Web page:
MALIGNANT GASTROINTESTINAL STROMAL TUMOUR WITH METASTASIS
This article was originally published by Thieme Medical and Scientific Publishers Private Ltd. and was migrated to Scientific Scholar after the change of Publisher.
How to cite this article – Lakhar B, Guru N, Malignant Gastrointestinal Stromal Tumour with Metastasis, IJRSMS, 2015;01(1): 31 - 33
Gastrointestinal stromal tumors (GISTs) are the most usual mesenchymal neoplasms of the gastrointestinal tract. Ever since the classification of GIST as an entity distinct from leiomyoma's, leiomyosarcomas, etc., there has been an increased concern in defining their imaging characteristics. It is estimated that approximately 5000-10,000 people are affected per year by this tumor all over the world. Most GISTs are benign (70-80%). However, these tumors have a spectrum ranging from benign to malignant lesions, depending on its anatomic site, tumor size, and mitotic frequency. We report a case of multiple malignant GIST with metastasis into Liver.
gastrointestinal stromal tumour
Gastrointestinal stromal tumors (GISTs) are the most common mesenchymal neoplasms of the gastrointestinal tract. The term GIST defines a unique group of mesenchymal neoplasms that are distinct from true smooth muscle and neural tumors (1). Ever since the classification of GIST as an entity distinct from leiomyoma's, leiomyosarcomas, etc., there has been an increased interest in defining their imaging characteristics. It is estimated that approximately 5000-10,000 people are affected per year by this tumor all over the world. Most GISTs are benign (70-80%).
However, these tumors have a spectrum ranging from benign to malignant lesions, depending on the anatomic site, tumor size, and mitotic frequency (1). We report a case of malignant GISTs with metastasis into Liver.
A 45 yr old male was referred to our department for CT Scan of his abdomen. He complained of abdominal pain and bleeding per rectum since 3 months. On examination he had diffuse abdominal pain and per rectal examination was normal. The laboratory tests were also normal.
On performing CT scan there were multiple ill-defined hetrogenous exophytic masses with central necrosis abutting the jejunal loops and the caecum. The size of masses ranges from approx. 7cm to 12 cm. On contrast administration, these lesions showed heterogeneous peripheral enhancement (Figure 1 and 2). The caecum also showed significant wall thickening with narrowing of the lumen. The liver showed multiple well defined lobulated heterogeneously enhancing masses with central necrosis in left lobe, largest one measuring about 8.5x6.5 cm (figure 1 A). The lesion was extending outside the liver in anterior perihepatic space and gastro hepatic regions. These lesions were causing compression of left portal vein. There was minimal ascites present in the abdomen.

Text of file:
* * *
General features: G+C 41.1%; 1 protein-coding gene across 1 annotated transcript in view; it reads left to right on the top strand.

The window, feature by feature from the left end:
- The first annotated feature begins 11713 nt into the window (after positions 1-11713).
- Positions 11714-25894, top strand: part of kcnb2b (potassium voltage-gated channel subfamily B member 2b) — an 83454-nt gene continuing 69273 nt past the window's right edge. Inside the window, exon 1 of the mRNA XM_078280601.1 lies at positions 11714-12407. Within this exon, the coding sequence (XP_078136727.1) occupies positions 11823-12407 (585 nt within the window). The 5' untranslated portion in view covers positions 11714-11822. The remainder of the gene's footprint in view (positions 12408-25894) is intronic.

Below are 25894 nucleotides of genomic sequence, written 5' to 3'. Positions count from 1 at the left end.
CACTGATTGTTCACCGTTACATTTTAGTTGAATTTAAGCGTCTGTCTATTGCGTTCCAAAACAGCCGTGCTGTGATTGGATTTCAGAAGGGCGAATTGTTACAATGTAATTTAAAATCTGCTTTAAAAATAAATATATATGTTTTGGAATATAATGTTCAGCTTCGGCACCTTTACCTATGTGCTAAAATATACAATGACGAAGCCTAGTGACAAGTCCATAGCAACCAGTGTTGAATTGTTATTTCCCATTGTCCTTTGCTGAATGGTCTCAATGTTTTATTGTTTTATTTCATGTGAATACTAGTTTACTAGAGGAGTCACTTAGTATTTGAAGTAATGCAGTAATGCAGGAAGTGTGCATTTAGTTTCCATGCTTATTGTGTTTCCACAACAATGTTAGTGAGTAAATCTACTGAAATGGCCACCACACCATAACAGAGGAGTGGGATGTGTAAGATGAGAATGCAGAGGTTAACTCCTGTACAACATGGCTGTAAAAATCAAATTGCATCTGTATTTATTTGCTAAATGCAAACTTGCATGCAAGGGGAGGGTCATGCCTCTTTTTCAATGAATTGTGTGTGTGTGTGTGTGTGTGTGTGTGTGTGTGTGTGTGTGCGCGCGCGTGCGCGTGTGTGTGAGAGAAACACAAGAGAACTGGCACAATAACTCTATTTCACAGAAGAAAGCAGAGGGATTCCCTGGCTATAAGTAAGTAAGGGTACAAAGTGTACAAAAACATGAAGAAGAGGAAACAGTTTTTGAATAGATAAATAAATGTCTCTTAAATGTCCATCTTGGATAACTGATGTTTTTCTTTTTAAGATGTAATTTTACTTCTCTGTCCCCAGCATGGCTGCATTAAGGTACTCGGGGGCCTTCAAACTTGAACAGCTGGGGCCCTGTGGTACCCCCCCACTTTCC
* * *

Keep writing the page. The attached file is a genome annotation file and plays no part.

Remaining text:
A possibility of malignant GIST with liver metastasis was kept. On histopathological correlation, this above diagnosis was confirmed to be malignant GISTs with liver metastasis.
Gastrointestinal stromal tumors are most common subepithelial neoplasm that can be found throughout the gastrointestinal tract, most of them occur in stomach (i). GISTs can arise anywhere along the GIT; however, in the colon, stomach, and small intestine. GISTS are the most common mesenchymal tumors (2). Akwari et al. in their series, found that the largest numbers of tumors were from the stomach, followed by the small intestine. Tumors may also arise from the duodenum, large bowel, and even the peritoneum (4). Because most of these tumors are submucosal in location, these usually attain a large size without causing bowel obstruction by the time of diagnosis (2). Most of these tumors have an exophytic component as they arise from the muscularis propria. The enhancement pattern can vary from homogenously enhancing to heterogeneously enhancing, with or without ulceration, large heterogeneously enhancing masses due to areas of necrosis or cystic degeneration. Large size, hepatic metastasis and presence of wall invasion often suggest a high-grade GIST and predict poor outcome. Malignant GIST commonly metastasizes to the liver or peritoneum, whereas metastases to the lymph nodes and extra-abdominal metastases are rare (3). The differential diagnosis for small intestinal GISTs comprises of adenocarcinoma and lymphoma. Adenocarcinoma typically exhibits as an annular lesion in the proximal small intestine; thus, its appearance does not overlap with that of GISTs. Lymphoma, however, has many features similar to those of GISTs. The presence of related lymphadenopathy, however, would favor the diagnosis of lymphoma. The CT characteristics of metastatic lesions of GISTs are alike to those of primary tumors: enhancing masses that can be heterogeneous because of necrosis, hemorrhage, or cystic degeneration (1).
GISTs: gastro intestinal stromal tu
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